Suitable ionic compounds with Lewis-acid cations are compounds of the formula VII

 [(Ya+)Q1Q2. . . Qz]d+  (VII)

where

Y is an element from main group I to VI or sub-group I to VIII of the Periodic Table,

Q1 to Qz are radicals with a single negative charge, such as C1- to C28-alkyl, C6- to C15-aryl, alkylaryl, arylalkyl, haloalkyl, and haloaryl, each having 6 to 20 carbon atoms in the aryl radical and 1 to 28 carbon atoms in the alkyl radical, C1- to C10-cycloalkyl, which is unsubstituted or substituted by C1- to C10-alkyl, or are halogen, C1- to C28-alkoxy, C6- to C15-aryloxy, silyl- or mercaptyl groups,

a is an integer from 1 to 6,

z is an integer from 0 to 5, and

d is the difference a−z, but where d is greater than or equal to 1.

Particularly suitable are carbonium cations, oxonium cations, sulfonium cations and cationic transition-metal complexes. Particular mention should be made of the triphenylmethyl cation, the silver cation and the 1,1′-dimethylferrocenyl cation.

They preferably have non-coordinating counterions, in particular boron compounds, as also mentioned in the WO 91/09882, preferably tetrakis(pentafluorophenyl) borate.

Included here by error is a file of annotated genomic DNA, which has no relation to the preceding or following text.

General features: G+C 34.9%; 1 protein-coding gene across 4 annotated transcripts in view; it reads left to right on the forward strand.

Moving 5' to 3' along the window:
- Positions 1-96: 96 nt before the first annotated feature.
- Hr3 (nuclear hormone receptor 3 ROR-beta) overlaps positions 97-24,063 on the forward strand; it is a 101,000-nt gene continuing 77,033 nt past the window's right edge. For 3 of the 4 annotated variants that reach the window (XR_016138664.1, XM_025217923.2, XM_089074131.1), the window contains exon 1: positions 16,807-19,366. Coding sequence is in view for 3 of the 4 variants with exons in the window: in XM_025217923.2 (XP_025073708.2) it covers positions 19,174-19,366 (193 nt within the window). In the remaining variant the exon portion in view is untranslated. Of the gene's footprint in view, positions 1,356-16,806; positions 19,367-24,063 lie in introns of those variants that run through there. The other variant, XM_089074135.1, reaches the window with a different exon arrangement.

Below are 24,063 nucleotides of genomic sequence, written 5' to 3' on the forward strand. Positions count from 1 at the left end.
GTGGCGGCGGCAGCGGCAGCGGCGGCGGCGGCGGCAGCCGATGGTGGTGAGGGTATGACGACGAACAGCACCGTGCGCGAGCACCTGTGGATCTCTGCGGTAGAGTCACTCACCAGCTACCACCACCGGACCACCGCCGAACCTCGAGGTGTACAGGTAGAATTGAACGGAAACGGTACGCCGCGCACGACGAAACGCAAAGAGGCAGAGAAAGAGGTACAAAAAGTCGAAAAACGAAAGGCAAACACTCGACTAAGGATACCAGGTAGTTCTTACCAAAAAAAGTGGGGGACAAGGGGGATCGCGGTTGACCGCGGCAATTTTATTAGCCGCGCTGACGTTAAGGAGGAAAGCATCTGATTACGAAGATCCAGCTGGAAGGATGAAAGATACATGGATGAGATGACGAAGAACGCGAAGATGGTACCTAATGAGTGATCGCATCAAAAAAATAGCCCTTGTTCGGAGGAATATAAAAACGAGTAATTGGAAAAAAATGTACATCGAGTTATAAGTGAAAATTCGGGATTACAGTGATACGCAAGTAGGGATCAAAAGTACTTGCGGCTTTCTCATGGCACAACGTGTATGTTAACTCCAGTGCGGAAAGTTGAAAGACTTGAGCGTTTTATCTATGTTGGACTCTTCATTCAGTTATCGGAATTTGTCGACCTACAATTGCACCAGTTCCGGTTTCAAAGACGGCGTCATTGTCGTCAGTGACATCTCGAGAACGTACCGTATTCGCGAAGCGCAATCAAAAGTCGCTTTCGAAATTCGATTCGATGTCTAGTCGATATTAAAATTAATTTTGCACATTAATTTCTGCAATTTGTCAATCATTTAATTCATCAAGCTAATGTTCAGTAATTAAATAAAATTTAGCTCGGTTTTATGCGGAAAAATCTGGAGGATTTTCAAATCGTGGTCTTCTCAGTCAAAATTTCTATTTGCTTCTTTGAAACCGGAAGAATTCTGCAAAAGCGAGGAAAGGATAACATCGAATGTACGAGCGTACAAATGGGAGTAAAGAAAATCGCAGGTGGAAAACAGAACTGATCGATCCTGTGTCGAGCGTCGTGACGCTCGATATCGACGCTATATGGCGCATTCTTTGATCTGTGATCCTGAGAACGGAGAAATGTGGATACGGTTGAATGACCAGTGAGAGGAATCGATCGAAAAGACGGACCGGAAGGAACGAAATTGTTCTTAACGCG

Ionic compounds with Brönsted acids as cations and preferably likewise non-coordinating counterions are mentioned in WO 93/3067; the preferred cation is N,N-dimethylanilinium.

It has proven particularly suitable if the molar ratio between boron from the metallocenium ion forming compound and transition metal from the metallocene complex is in the range from 0.1:1 to 10:1, in particular in the range from 1:1 to 5:1.

The catalyst system employed in the novel process can contain an aluminum compound as component C), for example of the formula VIII

AlR14R15R16  (VIII),

where

R14 to R16 are hydrogen, fluorine, chlorine, bromine, iodine or C1- to C12-alkyl, preferably C1- to C8-alkyl.

The radicals R14 and R15 are preferably identical C1-C6-alkyl radicals, such as methyl, ethyl, isobutyl or n-hexyl; R16 is preferably hydrogen.

Component C) is preferably present in the catalyst system in an amount from 1:2000 to 1:1, in particular from 1:800 to 1:10 (molar ratio between transition metal from III and Al from VIII).

The solvent used for the metallocene complex is usually an aromatic hydrocarbon, preferably having 6 to 20 carbon atoms, in particular xylene, toluene, ethylbenzene, or a mixture thereof.

The metallocene complexes may if desired be supported.

Examples of suitable support materials are silica gels, preferably those of the formula SiO2.bAl2O3, in which b is a number in the range from 0 to 2, preferably from 0 to 0.5; ie. essentially aluminosilicates or silicon dioxide. The supports preferably have a particle diameter in the range from 1 to 200 μm, in particular from 30 to 80 μm. Such products are commercially available, for example as Silica Gel 332 from Grace.